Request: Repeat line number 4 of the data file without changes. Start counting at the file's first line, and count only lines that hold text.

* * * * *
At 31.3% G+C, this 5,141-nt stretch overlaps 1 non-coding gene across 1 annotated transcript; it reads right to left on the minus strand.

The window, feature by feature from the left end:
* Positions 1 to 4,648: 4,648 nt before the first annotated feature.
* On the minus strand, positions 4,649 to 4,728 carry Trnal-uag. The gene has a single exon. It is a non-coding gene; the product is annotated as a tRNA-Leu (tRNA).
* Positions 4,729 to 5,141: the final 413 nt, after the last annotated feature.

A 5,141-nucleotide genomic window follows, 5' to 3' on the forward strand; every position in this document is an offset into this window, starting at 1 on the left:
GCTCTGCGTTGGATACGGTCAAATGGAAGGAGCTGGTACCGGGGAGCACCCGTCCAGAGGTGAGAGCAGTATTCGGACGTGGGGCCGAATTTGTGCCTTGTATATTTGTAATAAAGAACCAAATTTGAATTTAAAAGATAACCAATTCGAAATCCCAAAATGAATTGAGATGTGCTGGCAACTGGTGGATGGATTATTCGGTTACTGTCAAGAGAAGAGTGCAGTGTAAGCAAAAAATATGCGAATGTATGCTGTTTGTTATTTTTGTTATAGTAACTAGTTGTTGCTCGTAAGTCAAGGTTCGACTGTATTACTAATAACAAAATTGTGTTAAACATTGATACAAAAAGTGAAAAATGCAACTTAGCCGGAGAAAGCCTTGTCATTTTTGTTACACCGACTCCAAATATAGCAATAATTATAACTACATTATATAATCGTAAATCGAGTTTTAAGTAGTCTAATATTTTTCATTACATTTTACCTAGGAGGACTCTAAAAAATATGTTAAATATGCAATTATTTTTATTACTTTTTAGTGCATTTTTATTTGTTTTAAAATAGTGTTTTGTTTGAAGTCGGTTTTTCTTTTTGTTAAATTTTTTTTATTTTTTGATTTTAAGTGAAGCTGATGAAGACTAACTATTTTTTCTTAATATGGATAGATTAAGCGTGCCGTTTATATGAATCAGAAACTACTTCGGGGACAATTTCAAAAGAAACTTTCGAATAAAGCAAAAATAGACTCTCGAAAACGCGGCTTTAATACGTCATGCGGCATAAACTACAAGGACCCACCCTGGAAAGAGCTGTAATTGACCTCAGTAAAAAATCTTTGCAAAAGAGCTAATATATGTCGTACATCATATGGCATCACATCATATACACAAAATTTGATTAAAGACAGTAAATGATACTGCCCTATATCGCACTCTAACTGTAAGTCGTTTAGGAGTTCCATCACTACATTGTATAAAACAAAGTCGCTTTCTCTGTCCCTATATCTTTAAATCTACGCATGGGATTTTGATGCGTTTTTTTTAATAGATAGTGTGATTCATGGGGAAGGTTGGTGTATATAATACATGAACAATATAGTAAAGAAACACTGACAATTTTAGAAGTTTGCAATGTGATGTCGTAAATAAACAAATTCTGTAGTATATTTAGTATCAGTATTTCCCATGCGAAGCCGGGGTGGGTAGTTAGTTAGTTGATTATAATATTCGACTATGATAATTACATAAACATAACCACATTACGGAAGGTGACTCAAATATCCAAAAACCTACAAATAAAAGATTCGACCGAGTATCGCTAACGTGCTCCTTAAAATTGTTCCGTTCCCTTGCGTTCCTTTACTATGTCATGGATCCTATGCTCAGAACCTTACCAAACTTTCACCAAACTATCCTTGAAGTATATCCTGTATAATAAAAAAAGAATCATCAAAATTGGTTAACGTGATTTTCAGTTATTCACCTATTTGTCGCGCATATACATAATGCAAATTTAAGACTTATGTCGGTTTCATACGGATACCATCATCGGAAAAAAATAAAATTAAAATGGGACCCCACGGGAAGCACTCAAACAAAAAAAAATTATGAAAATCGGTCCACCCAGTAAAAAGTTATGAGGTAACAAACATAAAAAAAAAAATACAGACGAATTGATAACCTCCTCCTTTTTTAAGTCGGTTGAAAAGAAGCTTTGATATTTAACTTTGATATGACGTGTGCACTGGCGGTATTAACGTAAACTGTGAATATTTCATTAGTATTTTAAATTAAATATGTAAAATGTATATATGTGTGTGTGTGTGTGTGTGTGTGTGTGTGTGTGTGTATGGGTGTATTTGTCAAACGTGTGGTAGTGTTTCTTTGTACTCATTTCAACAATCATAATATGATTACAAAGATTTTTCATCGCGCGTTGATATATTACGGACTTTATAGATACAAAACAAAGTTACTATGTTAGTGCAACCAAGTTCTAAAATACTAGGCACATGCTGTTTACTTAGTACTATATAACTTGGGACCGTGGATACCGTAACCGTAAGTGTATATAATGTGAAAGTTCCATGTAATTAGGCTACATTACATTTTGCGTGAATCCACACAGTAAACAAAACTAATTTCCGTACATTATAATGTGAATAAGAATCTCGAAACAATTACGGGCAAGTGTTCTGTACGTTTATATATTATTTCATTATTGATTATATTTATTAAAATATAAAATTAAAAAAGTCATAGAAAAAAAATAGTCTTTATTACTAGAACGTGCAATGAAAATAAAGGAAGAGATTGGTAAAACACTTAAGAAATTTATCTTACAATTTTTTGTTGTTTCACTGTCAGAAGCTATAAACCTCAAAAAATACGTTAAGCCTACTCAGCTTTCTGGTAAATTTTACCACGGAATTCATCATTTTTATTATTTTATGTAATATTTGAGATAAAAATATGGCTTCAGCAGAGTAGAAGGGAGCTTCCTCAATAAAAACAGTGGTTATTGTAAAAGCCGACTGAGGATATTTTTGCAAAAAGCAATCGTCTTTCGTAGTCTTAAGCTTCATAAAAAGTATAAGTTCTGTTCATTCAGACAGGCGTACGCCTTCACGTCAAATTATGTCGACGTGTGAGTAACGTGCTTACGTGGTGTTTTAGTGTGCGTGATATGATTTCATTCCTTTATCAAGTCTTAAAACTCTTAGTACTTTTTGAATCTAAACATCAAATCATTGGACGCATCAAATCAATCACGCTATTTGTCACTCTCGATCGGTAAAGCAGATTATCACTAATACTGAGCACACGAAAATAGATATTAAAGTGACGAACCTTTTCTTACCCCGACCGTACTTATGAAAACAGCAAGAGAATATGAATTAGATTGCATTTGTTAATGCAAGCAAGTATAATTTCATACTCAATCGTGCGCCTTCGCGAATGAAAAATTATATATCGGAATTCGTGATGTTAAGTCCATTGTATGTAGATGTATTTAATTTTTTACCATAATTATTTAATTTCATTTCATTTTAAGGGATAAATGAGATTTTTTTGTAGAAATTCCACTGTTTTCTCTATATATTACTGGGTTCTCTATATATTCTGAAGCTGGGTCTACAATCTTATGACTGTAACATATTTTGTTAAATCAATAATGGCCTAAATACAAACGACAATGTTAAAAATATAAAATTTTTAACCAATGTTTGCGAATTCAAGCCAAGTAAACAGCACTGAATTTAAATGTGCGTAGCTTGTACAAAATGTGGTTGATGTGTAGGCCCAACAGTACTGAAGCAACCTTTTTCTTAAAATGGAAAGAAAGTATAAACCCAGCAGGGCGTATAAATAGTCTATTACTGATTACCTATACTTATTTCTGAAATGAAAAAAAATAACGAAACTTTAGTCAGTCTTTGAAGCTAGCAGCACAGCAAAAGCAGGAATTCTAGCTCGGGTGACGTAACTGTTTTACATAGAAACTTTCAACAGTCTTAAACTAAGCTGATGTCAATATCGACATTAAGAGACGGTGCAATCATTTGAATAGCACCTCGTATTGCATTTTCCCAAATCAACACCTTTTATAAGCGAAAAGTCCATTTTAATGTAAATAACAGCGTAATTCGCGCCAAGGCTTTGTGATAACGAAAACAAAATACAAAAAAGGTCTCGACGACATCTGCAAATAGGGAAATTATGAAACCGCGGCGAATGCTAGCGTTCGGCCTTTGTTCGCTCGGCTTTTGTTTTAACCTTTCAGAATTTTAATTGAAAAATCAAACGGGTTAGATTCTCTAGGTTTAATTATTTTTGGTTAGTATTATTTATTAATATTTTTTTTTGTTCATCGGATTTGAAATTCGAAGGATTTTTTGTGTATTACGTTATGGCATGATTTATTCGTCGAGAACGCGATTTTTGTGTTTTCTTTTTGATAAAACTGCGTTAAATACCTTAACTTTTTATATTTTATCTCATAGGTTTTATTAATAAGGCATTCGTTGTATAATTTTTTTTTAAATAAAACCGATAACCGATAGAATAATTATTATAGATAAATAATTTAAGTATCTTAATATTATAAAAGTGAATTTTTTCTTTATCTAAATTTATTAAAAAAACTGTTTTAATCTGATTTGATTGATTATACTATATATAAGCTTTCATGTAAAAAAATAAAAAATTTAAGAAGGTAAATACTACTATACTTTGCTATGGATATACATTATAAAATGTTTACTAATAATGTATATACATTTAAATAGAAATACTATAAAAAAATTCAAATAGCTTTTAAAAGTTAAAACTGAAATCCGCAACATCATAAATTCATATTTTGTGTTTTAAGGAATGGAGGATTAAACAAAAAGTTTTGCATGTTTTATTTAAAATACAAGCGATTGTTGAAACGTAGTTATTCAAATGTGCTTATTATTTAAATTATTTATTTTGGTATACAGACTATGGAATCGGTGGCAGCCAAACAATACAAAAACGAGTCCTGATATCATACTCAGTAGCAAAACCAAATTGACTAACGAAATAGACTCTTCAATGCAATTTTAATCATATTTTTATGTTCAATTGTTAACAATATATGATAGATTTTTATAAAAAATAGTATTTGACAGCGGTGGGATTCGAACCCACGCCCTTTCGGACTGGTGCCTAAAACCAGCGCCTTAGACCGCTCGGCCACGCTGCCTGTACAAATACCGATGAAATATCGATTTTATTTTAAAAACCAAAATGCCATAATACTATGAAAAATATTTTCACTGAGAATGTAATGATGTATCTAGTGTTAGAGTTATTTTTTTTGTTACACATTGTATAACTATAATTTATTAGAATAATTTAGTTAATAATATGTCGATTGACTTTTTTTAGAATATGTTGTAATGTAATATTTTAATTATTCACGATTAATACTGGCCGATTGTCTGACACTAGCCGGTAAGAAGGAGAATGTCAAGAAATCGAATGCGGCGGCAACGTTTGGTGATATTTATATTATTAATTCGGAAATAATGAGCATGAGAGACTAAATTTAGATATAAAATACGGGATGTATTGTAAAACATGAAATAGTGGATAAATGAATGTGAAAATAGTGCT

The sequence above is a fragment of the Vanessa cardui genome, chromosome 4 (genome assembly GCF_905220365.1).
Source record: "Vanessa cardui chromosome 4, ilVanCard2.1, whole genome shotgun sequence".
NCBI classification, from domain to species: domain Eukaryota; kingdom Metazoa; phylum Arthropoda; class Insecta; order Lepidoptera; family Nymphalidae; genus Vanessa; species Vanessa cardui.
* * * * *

* On the minus strand, positions 4,649 to 4,728 carry Trnal-uag. The gene has a single exon. It is a non-coding gene; the product is annotated as a tRNA-Leu (tRNA).